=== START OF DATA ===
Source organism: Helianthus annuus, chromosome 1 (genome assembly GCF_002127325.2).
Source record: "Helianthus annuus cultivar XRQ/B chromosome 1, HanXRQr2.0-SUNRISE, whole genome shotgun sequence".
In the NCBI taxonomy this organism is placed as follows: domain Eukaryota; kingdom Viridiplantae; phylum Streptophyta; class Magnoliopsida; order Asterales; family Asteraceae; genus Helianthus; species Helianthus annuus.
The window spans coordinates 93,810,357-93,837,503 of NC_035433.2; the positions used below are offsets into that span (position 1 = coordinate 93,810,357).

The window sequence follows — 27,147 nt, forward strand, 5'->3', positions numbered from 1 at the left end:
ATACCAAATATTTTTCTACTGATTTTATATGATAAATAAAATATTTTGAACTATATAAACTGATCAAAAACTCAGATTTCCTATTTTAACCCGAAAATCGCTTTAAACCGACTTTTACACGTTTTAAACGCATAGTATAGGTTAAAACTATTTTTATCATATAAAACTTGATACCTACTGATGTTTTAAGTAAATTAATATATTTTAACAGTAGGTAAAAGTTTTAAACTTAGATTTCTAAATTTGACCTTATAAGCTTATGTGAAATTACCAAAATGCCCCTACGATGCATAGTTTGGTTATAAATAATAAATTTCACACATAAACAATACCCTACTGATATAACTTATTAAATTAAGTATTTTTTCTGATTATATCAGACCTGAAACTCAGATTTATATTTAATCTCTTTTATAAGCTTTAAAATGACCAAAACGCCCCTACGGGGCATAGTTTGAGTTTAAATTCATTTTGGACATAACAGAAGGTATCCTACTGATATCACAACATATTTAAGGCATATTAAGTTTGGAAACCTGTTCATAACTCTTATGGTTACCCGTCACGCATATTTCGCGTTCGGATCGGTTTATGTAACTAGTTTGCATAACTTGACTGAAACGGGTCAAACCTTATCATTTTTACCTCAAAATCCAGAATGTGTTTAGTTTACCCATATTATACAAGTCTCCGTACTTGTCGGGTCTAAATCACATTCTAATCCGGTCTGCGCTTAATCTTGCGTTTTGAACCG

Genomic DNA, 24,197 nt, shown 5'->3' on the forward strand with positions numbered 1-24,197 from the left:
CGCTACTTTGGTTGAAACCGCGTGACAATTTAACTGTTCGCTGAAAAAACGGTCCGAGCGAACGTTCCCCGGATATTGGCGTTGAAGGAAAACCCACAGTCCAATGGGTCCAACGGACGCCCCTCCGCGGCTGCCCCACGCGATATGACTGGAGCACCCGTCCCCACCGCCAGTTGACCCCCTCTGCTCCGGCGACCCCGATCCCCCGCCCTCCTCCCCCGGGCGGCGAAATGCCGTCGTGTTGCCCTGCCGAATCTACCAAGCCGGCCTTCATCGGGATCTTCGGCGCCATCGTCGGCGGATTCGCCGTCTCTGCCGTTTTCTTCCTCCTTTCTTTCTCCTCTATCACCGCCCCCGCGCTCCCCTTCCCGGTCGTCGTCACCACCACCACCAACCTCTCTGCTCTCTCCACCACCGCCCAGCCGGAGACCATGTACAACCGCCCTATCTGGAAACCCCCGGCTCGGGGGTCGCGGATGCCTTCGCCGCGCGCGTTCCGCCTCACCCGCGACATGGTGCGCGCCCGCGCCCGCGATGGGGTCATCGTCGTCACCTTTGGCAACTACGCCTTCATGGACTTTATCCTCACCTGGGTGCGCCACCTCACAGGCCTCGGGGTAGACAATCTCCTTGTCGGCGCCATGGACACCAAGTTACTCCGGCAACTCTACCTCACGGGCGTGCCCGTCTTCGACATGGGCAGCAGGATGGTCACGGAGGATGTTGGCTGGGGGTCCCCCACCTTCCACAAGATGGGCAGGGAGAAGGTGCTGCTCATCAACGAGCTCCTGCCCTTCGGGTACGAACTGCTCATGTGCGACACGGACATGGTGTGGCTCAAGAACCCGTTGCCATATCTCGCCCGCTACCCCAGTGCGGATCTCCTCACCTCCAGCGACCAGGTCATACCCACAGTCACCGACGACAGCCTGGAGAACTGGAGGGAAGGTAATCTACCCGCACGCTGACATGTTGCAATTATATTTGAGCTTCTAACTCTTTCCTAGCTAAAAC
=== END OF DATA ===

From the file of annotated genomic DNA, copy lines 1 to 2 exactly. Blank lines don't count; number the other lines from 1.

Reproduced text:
Source organism: Helianthus annuus, chromosome 1 (genome assembly GCF_002127325.2).
Source record: "Helianthus annuus cultivar XRQ/B chromosome 1, HanXRQr2.0-SUNRISE, whole genome shotgun sequence".